Watching the ALA Youth Media Awards always makes my little, bookish heart incredibly happy. Every year, so many amazing and diverse titles are honored and recognized and I always end up adding many books to my TBR. I do find that, due to the limited number of honors and awards, I always find myself sad that certain books I loved didn’t make it. I wanted to share with you guys a few of the books I would personally nominate if these awards had a few more honors spots!
I haven’t personally read all of these books because I am a huge backlist reader. However, I selected these based on how important and impactful they have been to the book community. These books have meant so much to the people who have read them and I wanted to take a moment to give them all a shout out! (Okay, and a few of them are just personal favorites.)
The Astonishing Color of After by Emily X.R. Pan
This book did win
This book made waves when it debuted and it has been on the top of my TBR ever since. Through gorgeous and lyric writing, Emily X.R. Pan tackles themes of mental health and illness, grief, family history, Asian and biracial identity, and culture. The author uses a lens of magical realism to tell this story and it has made a huge impact on everyone I know who has read it.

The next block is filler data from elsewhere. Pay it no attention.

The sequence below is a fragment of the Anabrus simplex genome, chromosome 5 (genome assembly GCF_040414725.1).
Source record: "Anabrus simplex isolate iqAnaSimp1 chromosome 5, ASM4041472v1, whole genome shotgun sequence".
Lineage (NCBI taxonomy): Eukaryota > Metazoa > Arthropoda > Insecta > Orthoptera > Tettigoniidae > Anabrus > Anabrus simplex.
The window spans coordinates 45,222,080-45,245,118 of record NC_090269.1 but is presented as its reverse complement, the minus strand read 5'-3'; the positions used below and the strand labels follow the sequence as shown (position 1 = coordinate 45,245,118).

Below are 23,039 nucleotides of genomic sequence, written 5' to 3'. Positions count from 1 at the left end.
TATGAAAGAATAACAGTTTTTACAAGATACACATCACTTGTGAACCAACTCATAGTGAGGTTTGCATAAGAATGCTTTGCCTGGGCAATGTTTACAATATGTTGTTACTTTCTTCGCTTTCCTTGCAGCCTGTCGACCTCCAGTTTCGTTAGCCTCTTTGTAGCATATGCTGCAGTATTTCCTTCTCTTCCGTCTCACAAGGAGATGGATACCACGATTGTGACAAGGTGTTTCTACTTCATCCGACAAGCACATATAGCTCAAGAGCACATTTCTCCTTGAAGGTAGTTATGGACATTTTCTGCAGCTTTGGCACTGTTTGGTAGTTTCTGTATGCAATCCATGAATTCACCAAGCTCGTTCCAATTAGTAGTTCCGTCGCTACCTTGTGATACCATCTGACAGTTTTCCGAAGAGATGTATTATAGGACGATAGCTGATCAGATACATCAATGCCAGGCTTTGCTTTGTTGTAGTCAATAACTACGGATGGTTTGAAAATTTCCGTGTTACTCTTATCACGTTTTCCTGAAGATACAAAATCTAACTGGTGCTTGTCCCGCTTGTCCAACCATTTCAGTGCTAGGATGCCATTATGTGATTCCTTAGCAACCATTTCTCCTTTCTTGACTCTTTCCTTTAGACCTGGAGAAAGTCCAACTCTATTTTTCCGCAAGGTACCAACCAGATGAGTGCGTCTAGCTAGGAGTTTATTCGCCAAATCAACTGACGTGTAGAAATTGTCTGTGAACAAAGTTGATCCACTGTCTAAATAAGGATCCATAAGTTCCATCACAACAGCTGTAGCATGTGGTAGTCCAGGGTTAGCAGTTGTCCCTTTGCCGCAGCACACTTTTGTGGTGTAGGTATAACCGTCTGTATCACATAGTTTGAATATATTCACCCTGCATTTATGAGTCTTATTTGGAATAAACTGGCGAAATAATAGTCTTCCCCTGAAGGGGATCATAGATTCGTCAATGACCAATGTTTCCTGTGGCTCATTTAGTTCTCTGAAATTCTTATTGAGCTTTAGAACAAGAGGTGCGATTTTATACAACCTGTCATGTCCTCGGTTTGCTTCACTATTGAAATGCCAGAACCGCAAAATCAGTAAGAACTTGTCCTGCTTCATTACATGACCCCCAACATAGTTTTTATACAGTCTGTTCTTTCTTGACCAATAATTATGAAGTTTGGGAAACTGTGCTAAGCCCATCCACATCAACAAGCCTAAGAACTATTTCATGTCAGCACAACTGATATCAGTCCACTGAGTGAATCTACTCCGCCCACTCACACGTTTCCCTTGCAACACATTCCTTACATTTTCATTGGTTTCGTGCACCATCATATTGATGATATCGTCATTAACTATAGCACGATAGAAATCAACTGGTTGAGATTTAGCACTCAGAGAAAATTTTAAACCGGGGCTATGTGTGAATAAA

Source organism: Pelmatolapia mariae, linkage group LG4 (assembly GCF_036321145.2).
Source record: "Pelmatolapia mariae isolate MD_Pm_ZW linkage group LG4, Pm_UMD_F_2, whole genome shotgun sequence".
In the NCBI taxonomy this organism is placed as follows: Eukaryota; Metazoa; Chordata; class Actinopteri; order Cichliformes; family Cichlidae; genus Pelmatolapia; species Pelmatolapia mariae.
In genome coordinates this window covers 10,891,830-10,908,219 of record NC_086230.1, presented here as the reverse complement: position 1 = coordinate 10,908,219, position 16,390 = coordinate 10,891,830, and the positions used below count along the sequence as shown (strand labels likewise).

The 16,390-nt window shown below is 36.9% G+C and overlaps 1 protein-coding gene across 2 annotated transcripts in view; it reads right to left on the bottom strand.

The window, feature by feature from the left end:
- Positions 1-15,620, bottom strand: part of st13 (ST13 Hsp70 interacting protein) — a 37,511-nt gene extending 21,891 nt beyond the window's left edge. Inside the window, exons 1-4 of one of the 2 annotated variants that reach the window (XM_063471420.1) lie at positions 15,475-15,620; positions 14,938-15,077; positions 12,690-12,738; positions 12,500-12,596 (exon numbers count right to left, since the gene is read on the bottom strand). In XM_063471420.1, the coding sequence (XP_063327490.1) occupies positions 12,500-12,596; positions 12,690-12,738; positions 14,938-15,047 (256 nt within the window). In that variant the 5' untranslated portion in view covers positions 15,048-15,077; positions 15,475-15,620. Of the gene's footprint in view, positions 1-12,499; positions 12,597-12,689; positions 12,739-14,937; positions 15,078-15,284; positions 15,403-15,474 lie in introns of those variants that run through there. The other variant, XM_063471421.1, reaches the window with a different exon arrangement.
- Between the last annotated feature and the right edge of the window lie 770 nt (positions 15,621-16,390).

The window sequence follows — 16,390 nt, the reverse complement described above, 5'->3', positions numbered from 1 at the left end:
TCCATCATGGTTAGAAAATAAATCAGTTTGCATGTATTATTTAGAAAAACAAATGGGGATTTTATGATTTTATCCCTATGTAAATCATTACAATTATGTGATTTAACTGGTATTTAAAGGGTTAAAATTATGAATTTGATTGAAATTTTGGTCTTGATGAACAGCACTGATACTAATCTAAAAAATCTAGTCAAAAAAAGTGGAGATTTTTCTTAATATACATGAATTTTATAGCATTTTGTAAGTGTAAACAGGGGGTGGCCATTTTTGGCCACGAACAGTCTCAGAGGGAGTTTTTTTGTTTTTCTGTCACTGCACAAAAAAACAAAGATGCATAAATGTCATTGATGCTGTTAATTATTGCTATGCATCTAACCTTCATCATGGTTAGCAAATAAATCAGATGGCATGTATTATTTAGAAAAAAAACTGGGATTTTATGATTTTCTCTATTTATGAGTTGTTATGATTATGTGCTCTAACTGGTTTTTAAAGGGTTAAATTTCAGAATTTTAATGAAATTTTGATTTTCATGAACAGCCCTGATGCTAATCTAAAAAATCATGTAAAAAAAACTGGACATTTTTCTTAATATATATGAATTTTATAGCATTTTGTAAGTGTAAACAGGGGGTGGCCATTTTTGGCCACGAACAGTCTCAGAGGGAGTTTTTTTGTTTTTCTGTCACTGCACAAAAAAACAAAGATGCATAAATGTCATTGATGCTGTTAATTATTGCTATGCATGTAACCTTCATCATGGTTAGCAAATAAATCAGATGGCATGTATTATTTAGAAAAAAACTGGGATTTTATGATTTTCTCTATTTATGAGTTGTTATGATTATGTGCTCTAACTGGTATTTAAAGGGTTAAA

I would nominate this book for the William C. Morris Award.
The Spy with the Red Balloon by Katherine Locke
One of my personal favorites of the year, this book is a WWII story told through the stories of two Jewish and queer teenagers. It beautifully integrated the tragedy of the era with an empowering story that let often-silenced voices tell their own truth. This book is a WWII story about Jewish characters that isn’t about the tragedy of the holocaust and instead gives the character’s the agency and drive to work towards what they believe is right. The companion book, The Girl with the Red Balloon, was a Sydney Taylor honoree last year and I think this book deserves the same honor.
I would nominate this book for the Sydney Taylor Book Award.
Mirage by Somaiya Daud
I have heard so many amazing things about this Moroccan-inspired sci-fi. Not only does it represent a culture that is seldom written about in young adult literature, but it beautifully blends genres to bring the culture into a science fiction story with the trappings of fantasy. It is a haunting story about agency in the midst of cultural erasure that is both necessary and relevant.
I would nominate this book for the William C. Morris Award.